The English Rose, in All Its Frankensteined Glory

Once upon a time in England, there lived a happy old rosebush. It was wild-looking but graceful, with densely petalled, fragrant blossoms that opened just once each summer. But then—in the late 18th and early 19th centuries—some fancier roses from China arrived. They boasted more vivid colors like yellow and crimson, refined greenery and the ability to repeat-flower. Soon the old rosebush and her ilk began disappearing from English gardens, eclipsed by younger, showier hybrids that bloomed all summer long.

But not all gardeners were impressed. Some didn't think the newfangled roses smelled as nice. Plus they were a bit stumpy. Angular. Even ungainly. So in the 1950s, a Shropshire potato farmer named David Austin took it upon himself to create a more perfect rose—by cross-pollinating the modern ones with the old, forgotten kind.

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As told in his book The English Roses, the first rose that Austin Frankensteined was beautiful and smelled like myrrh, but bloomed only once; the next few flowered repeatedly, but were weak and vulnerable to disease. But Austin didn't give up. Over the years, he and his staff reared hundreds of thousands of seedlings, creating beauts like the pink-rosetted Maid Marion, the ruffly Dame Judi Dench, and the peachy Roald Dahl.

By the time Austin died last December, he'd given the world 230 impeccably named new rose varieties and counting. His eponymous company (now helmed by his son) continues making up to 150,000 crosses every season, carefully brushing pollen from one plant onto the pistil of another, then harvesting the hips, berry-like balls containing the seeds. Those seeds produce 250,000 seedlings each spring, and only the best get planted in trial fields to be tested for up to eight years until just a few plants survive—each bringing something special to the genus Rosa.

That variation within repetition is what drew photographer Luke Stephenson to the subject. It's what he's known for: photographing things that are similar but different, from show birds and ice cream cones to clown eggs. He once even spent a whole week documenting every cornflake in a single cereal box. "It's a bit like snowflakes—no two are exactly the same," he says.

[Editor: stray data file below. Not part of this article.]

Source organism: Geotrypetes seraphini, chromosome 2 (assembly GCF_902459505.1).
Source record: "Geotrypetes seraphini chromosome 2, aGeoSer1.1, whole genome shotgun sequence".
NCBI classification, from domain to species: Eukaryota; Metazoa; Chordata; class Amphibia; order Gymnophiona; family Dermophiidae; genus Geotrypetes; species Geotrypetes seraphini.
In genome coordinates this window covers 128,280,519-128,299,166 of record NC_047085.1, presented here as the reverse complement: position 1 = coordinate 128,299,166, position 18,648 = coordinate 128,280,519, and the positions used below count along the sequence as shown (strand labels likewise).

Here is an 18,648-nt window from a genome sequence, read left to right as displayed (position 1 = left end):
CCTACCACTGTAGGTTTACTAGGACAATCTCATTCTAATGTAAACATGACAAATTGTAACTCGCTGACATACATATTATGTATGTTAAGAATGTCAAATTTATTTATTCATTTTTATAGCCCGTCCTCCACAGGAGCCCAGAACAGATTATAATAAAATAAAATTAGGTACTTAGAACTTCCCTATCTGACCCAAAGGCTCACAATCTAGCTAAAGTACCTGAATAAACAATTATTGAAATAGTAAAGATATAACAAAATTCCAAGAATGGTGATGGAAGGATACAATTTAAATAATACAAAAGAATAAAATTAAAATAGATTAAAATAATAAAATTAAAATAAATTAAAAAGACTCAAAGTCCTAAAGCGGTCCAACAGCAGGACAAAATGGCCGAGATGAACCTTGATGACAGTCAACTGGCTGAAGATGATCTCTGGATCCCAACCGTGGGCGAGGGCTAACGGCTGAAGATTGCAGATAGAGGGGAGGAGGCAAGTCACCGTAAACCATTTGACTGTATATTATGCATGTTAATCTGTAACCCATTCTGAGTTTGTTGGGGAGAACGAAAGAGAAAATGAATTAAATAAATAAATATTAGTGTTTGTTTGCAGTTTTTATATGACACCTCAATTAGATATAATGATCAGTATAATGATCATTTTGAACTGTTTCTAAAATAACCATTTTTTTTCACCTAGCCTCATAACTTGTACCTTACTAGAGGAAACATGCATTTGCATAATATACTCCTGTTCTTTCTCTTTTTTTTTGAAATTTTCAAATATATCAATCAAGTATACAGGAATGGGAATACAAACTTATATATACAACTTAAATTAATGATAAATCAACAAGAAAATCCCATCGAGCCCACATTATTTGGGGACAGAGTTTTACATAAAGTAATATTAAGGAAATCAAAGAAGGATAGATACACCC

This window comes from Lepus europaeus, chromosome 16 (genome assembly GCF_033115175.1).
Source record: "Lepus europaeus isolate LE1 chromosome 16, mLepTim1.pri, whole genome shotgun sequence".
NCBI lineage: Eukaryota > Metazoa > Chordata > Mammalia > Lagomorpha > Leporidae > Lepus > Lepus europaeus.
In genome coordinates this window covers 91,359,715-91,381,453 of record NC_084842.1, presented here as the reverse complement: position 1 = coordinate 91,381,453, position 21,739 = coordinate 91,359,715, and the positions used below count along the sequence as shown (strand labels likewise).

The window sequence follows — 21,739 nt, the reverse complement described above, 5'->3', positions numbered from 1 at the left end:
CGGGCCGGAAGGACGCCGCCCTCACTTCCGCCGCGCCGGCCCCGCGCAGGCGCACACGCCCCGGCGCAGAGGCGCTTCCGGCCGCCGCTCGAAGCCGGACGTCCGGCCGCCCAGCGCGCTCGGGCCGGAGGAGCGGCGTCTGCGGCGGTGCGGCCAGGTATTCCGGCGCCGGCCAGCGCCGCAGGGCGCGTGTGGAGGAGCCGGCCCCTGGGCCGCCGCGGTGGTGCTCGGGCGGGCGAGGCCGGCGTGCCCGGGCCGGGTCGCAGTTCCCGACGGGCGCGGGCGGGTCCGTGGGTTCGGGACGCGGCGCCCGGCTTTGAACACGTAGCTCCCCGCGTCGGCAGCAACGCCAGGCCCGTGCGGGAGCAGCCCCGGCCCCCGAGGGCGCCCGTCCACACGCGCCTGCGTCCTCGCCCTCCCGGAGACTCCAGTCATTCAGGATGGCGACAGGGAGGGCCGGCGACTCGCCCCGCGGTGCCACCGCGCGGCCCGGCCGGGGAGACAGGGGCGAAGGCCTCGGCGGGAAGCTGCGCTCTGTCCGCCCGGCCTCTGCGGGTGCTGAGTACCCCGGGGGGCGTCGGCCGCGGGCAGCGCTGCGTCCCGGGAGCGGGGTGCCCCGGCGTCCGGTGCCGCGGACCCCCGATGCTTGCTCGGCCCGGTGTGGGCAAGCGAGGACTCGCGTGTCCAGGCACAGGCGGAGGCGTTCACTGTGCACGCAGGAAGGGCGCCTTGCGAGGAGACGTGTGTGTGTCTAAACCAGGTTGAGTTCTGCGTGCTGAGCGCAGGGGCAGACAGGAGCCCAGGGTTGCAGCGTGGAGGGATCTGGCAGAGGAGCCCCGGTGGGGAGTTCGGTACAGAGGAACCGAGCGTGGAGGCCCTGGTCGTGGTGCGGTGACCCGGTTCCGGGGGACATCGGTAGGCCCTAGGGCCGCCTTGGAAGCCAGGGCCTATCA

So in 2017, Stephenson began shooting his new photo book The English Rose. At first, he thought he'd plant one of each of David Austin's roses in his garden, then photograph them the next summer when they bloomed. Instead, the company kindly invited him out to their plant center near Wolverhampton to shoot theirs. He captured nearly 70 over the course of two summers. Senior rosarian Michael Marriott would bring a bucket full of stems to the barn where Stephenson worked, and then leave to fetch more while Stephenson shot the flowers against a sheet of bright blue paper taped to the wall (a nod to 1970s flower books). Instead of stiffly plunking the stems in green foam, as florists do, he posed them more naturally—having a climbing rose come in from the side, or a bushy rose appear in clusters—so they'd feel alive.

At the end of each day, Stephenson took the clippings home to his wife, his car suffusing with their fragrance—which, sadly, didn't make it into the photos.

The English Rose by Luke Stephenson is available here.

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